“What? What happened?” Max said as he sat up on his elbow and took in the situation. Nicholas was standing beside the bed with his arms crossed and Miller was staring at him, trying to keep his eyes open and his pounding head attached to his body. Max looked down at his own body and saw the close proximity it held to Miller’s. Then he realized he was in Miller’s room.
“You better not have put your beer goggles on last night,” said Nicholas to Max. “Miller, your mom is downstairs.”
“What?” said Miller alternately confused and taken aback. “What is she doing here?”
“Shrubs,” he half giggled half blurted. “She wants new shrubs and wants you to go to the nursery with her.”
“Damn it! Sometimes I hate that they live so close.”
“Just get up and put on your robe. Maybe you should brush your teeth. My breath was so bad this morning I wanted to look for the cat that had obviously shit in my mouth during the night.”
The bed started to shake and Miller turned to see that Max was lying there laughing at Nicholas’s comment.
Miller smiled as he got up. He stood too quickly. He felt slightly dizzy as the blood rushed to his head. Nicholas steadied him and handed him his robe.
“Go to the bathroom first, then go to your mom,” he said to Miller. Then he looked at Max, “You stay here in the bedroom and don’t make a sound. I established with Maggie that we thought you might have gone out for a run or something. It’s a good thing you waited to take your clothes off in Miller’s room” Back to Miller he said, “I’ll join you downstairs for moral support in a minute.”
Miller made his way to the bathroom and avoided his reflection as he passed the mirror. He went directly to the toilet. He looked at it and saw that there were yellow droplets on the seat. Nicholas he thought to himself. He grabbed some toilet paper and wiped up the spots. He then sat down to urinate. When he was done he knew it was time to face the morning. He looked like he’d been run over by the car he thought had knocked Nicholas out of his shoes the night before. He splashed some cold water on his face and ran his wet fingers through his hair. He was fighting a wave of nausea by taking deep, calculated, calming breaths. He quickly rinsed his mouth out with mouthwash. He didn’t want to take the time to brush his teeth. He thought he might gag and honestly just wanted to get the impromptu visit from his mother over and send her on her way.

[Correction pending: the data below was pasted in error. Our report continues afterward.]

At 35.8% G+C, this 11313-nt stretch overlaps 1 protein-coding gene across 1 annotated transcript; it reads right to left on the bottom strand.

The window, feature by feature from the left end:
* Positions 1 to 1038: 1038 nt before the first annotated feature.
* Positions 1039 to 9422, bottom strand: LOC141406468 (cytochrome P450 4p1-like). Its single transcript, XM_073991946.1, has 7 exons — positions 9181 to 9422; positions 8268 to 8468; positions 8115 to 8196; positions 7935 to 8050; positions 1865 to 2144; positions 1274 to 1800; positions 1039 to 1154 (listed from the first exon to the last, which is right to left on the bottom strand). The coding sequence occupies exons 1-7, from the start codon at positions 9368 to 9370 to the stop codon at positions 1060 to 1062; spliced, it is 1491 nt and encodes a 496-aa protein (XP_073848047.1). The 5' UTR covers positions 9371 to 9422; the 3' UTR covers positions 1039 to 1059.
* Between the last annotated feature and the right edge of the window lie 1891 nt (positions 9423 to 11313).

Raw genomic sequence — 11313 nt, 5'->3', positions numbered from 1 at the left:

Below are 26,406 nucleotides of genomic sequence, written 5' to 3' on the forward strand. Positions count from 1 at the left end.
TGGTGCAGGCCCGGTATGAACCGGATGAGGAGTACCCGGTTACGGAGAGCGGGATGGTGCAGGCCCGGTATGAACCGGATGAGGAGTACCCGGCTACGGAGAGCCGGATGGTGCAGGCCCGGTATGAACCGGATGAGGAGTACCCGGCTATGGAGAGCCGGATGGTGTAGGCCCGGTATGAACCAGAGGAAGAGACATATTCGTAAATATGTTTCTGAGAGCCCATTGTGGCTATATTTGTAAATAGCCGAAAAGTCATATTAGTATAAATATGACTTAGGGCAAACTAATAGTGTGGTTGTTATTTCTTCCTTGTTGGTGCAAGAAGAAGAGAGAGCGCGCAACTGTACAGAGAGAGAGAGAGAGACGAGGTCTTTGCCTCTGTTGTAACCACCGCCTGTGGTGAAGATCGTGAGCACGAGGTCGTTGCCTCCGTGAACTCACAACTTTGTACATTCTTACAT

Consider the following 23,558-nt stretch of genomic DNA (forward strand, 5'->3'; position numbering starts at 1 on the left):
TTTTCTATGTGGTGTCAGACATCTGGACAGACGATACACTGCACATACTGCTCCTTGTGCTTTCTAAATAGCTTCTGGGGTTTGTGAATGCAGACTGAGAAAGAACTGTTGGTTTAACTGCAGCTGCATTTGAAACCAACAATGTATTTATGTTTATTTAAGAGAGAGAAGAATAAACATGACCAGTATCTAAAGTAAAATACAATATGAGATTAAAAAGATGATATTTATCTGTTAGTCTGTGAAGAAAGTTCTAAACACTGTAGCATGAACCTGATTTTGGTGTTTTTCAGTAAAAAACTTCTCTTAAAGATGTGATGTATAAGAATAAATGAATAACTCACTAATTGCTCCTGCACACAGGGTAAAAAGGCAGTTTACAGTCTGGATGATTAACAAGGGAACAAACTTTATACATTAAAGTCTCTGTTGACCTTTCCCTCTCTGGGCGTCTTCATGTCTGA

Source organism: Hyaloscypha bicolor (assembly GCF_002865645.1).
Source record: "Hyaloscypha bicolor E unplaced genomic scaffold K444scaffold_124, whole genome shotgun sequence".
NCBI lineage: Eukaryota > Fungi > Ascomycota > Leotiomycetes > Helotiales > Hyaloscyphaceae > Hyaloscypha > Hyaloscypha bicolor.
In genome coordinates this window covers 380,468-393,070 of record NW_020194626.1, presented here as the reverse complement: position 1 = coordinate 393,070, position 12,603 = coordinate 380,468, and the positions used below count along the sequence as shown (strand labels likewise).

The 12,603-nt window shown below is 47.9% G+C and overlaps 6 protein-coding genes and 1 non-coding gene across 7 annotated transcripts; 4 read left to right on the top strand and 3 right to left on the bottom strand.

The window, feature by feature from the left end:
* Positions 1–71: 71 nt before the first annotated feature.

He walked out of the bathroom and Maggie saw him when he appeared at the top of the stairs. She had folded the sheets and blanket and placed them in a neat pile on the end of the sofa.
“Good morning, sleepyhead,” she called to Miller as he descended the stairs. “I swear I don’t know how you boys get anything accomplished by sleeping the morning away.”
“We’re not morning people, Mom. We get things done in the afternoon.” He walked over and kissed her on the cheek. “What are you doing here?”
“I wanted to get some new shrubbery today. I was thinking Boxwood’s. You’re so good at picking out stuff like that – flowers, dinnerware, the curtains in my bedroom – I was hoping you’d go with me today.” The optimistic smile on her face made him regret declining her request.
“You should have called, Mom,” responded Miller. “I have plans today.”
“I did call, honey, but you didn’t answer.”
“Did you leave a message?”
“No. I just decided to come on over,” said Maggie. “I thought you might still be asleep.”
“Well, you were right about that,” he said as he started walking her to the door. “How about this; I’ll come by in a few days and take a look at what you bought.” He looked at her with all the excitement he could muster. “Sound good? I trust you’ll be able to pick out the Boxwood’s you like.”
“Okay, honey,” said Maggie in her cheerful, good-natured way. She stopped as she was about the exit the townhouse and turned around. “Miller, are you okay? You don’t look so good.”